• The evaluations did not focus on individual “effective practices.” These evaluations sometimes measured the average impact of a number of individual training programs that were likely quite different in the particular strategies they used (e.g., curricula, connection to employers and targeted industries) to move people into local jobs. As a result, although there were some dramatically different outcomes across the surveyed programs, these evaluations were not set up to identify what specific practices qualitatively distinguished the effective training programs from the ineffective ones. Furthermore, good outcomes were averaged with poor outcomes, thereby producing a conclusion of negligible impact.

To create more effective welfare and workforce development policies, policymakers should develop a broader base of information about what works in helping low-income Americans succeed in today’s job market.

Policymakers are right to inquire about what works as they develop policies to help low-income Americans become economically self-sufficient. To that end, beyond continuing to make use of government-sponsored national evaluations as one means to assess policy options, they should:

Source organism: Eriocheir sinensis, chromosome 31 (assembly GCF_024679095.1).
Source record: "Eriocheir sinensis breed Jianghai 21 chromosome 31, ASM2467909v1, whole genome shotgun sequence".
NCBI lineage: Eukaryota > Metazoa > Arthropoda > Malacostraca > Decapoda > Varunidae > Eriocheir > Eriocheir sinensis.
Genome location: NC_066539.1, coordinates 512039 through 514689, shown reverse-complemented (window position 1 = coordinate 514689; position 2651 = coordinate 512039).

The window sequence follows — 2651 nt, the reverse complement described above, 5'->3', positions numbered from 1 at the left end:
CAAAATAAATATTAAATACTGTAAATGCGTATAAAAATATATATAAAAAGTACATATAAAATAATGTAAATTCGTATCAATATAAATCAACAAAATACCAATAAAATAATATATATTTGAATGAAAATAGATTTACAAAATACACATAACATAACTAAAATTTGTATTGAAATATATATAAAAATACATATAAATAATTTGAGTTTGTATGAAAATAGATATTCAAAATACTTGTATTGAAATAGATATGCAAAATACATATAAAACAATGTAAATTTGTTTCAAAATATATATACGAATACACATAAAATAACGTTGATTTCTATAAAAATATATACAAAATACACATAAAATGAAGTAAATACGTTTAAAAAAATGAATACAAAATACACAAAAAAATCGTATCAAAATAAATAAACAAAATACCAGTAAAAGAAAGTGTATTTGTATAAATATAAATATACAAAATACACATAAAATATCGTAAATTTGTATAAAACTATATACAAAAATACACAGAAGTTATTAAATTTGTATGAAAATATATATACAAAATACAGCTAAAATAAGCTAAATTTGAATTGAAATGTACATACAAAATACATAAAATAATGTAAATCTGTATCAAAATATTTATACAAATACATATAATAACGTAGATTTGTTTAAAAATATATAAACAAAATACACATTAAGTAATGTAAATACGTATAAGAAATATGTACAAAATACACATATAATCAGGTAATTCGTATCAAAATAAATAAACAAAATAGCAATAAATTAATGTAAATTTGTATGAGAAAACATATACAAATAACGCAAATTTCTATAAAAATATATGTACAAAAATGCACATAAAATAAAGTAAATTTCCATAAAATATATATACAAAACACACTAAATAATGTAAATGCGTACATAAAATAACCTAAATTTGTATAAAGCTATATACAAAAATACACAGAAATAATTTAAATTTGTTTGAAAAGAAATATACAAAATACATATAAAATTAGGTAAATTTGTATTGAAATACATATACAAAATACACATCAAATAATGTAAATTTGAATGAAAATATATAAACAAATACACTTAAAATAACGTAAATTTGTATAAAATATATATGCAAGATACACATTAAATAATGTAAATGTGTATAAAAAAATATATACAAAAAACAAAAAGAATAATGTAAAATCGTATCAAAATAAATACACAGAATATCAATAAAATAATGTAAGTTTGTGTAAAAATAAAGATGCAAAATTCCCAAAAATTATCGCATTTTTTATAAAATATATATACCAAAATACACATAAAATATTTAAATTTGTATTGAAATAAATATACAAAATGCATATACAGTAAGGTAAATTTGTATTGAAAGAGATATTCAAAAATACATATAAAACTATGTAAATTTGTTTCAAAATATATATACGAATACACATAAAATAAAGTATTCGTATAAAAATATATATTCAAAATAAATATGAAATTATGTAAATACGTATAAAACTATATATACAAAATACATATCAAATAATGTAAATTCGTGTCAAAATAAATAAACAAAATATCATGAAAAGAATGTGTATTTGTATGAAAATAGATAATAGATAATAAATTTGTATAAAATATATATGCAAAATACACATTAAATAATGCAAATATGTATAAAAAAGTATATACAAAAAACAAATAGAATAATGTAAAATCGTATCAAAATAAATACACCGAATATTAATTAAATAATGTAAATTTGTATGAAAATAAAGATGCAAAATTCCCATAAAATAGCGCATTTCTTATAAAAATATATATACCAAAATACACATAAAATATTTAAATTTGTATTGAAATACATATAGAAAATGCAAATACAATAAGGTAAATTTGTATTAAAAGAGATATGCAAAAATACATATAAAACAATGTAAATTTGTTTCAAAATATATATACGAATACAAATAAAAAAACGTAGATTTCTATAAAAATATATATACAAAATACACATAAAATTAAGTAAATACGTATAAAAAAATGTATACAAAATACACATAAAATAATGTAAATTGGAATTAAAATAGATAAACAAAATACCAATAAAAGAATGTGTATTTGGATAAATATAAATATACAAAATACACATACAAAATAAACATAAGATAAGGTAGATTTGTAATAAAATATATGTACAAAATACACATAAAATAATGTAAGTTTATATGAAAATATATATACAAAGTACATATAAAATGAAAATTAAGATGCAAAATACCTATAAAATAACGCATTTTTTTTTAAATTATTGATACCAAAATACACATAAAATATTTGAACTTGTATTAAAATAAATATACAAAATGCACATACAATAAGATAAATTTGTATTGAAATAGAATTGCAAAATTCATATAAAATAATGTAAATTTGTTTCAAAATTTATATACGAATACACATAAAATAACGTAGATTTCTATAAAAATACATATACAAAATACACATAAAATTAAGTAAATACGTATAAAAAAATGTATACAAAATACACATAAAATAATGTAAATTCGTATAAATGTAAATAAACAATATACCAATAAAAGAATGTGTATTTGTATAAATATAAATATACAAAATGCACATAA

• Acknowledge other outcome studies. Many smaller-scale evaluations have yielded impressive findings on earnings gains, benefit receipt and employment stability.
  • Sponsor new national evaluations that specifically focus on occupational skills training. National evaluations should isolate the effects of skills training, distinguish between education and training, and identify practice issues that influence program success.
  • Consult or sponsor new “effective practice” studies that focus on individual model programs. The lessons learned from this literature move beyond identifying what programs work, to revealing why they work and how they might be replicated.
  • Talk to local experts from the field. Local employers, training providers and public officials can share important perspectives about what works in particular local areas to help workers and businesses meet their skills needs.